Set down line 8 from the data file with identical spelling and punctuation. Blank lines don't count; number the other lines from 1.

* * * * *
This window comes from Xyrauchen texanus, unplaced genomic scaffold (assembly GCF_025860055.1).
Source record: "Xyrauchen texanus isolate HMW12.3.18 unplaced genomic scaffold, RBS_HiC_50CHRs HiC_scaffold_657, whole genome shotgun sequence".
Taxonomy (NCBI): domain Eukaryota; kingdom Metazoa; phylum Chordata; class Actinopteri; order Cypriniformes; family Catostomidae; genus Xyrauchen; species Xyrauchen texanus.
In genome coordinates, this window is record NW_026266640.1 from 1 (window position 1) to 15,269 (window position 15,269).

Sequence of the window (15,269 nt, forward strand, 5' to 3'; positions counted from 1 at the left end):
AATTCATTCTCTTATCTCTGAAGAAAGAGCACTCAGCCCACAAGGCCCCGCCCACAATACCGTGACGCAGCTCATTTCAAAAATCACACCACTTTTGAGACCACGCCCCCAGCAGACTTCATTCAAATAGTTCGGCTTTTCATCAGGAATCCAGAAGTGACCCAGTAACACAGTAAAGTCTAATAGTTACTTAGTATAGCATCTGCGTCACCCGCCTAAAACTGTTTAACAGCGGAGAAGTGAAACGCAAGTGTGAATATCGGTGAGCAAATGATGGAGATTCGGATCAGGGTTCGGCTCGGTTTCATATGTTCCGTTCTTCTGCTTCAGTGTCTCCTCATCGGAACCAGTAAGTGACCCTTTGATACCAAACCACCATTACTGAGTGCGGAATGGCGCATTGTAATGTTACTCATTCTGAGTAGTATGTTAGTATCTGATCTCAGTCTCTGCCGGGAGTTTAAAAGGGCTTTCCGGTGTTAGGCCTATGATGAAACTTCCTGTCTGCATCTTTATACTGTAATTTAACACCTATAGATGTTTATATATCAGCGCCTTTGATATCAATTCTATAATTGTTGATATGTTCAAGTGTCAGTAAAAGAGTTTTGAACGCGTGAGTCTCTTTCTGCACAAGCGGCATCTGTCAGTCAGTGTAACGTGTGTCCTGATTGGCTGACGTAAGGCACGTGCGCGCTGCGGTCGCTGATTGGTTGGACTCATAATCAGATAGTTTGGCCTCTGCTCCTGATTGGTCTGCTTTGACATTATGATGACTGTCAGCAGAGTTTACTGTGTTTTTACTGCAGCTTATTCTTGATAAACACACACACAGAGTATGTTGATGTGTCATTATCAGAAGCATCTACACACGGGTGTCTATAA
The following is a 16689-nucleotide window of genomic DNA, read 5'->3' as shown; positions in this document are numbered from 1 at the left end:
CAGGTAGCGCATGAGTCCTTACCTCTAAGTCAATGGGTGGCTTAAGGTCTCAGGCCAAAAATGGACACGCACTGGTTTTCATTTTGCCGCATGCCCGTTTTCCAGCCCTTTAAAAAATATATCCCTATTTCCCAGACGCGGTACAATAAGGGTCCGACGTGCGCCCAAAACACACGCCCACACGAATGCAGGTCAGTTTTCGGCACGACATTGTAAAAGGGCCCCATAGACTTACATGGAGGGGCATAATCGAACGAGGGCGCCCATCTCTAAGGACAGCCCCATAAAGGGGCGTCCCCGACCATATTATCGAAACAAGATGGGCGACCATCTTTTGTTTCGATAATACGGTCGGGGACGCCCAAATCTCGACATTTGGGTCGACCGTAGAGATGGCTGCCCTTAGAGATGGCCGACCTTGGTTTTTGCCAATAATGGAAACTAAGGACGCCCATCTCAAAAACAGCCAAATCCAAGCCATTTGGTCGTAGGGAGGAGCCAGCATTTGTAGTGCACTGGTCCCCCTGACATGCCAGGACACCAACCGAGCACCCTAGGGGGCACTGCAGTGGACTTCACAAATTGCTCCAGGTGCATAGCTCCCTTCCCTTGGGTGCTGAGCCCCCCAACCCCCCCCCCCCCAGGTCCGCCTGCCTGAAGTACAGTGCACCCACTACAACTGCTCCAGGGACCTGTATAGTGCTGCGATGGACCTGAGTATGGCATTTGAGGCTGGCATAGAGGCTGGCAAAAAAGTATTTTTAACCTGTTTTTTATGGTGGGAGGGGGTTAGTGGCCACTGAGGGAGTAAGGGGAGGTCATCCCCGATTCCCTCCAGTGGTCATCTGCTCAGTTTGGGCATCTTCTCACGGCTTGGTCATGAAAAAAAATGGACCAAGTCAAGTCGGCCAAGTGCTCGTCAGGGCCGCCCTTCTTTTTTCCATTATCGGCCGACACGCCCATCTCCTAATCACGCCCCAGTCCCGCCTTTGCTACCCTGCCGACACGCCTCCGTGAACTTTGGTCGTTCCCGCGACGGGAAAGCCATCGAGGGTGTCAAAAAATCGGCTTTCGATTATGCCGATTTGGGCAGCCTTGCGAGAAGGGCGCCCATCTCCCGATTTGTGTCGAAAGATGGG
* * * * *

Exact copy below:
CAGGTAGCGCATGAGTCCTTACCTCTAAGTCAATGGGTGGCTTAAGGTCTCAGGCCAAAAATGGACACGCACTGGTTTTCATTTTGCCGCATGCCCGTTTTCCAGCCCTTTAAAAAATATATCCCTATTTCCCAGACGCGGTACAATAAGGGTCCGACGTGCGCCCAAAACACACGCCCACACGAATGCAGGTCAGTTTTCGGCACGACATTGTAAAAGGGCCCCATAGACTTACATGGAGGGGCATAATCGAACGAGGGCGCCCATCTCTAAGGACAGCCCCATAAAGGGGCGTCCCCGACCATATTATCGAAACAAGATGGGCGACCATCTTTTGTTTCGATAATACGGTCGGGGACGCCCAAATCTCGACATTTGGGTCGACCGTAGAGATGGCTGCCCTTAGAGATGGCCGACCTTGGTTTTTGCCAATAATGGAAACTAAGGACGCCCATCTCAAAAACAGCCAAATCCAAGCCATTTGGTCGTAGGGAGGAGCCAGCATTTGTAGTGCACTGGTCCCCCTGACATGCCAGGACACCAACCGAGCACCCTAGGGGGCACTGCAGTGGACTTCACAAATTGCTCCAGGTGCATAGCTCCCTTCCCTTGGGTGCTGAGCCCCCCAACCCCCCCCCCCCCAGGTCCGCCTGCCTGAAGTACAGTGCACCCACTACAACTGCTCCAGGGACCTGTATAGTGCTGCGATGGACCTGAGTATGGCATTTGAGGCTGGCATAGAGGCTGGCAAAAAAGTATTTTTAACCTGTTTTTTATGGTGGGAGGGGGTTAGTGGCCACTGAGGGAGTAAGGGGAGGTCATCCCCGATTCCCTCCAGTGGTCATCTGCTCAGTTTGGGCATCTTCTCACGGCTTGGTCATGAAAAAAAATGGACCAAGTCAAGTCGGCCAAGTGCTCGTCAGGGCCGCCCTTCTTTTTTCCATTATCGGCCGACACGCCCATCTCCTAATCACGCCCCAGTCCCGCCTTTGCTACCCTGCCGACACGCCTCCGTGAACTTTGGTCGTTCCCGCGACGGGAAAGCCATCGAGGGTGTCAAAAAATCGGCTTTCGATTATGCCGATTTGGGCAGCCTTGCGAGAAGGGCGCCCATCTCCCGATTTGTGTCGAAAGATGGG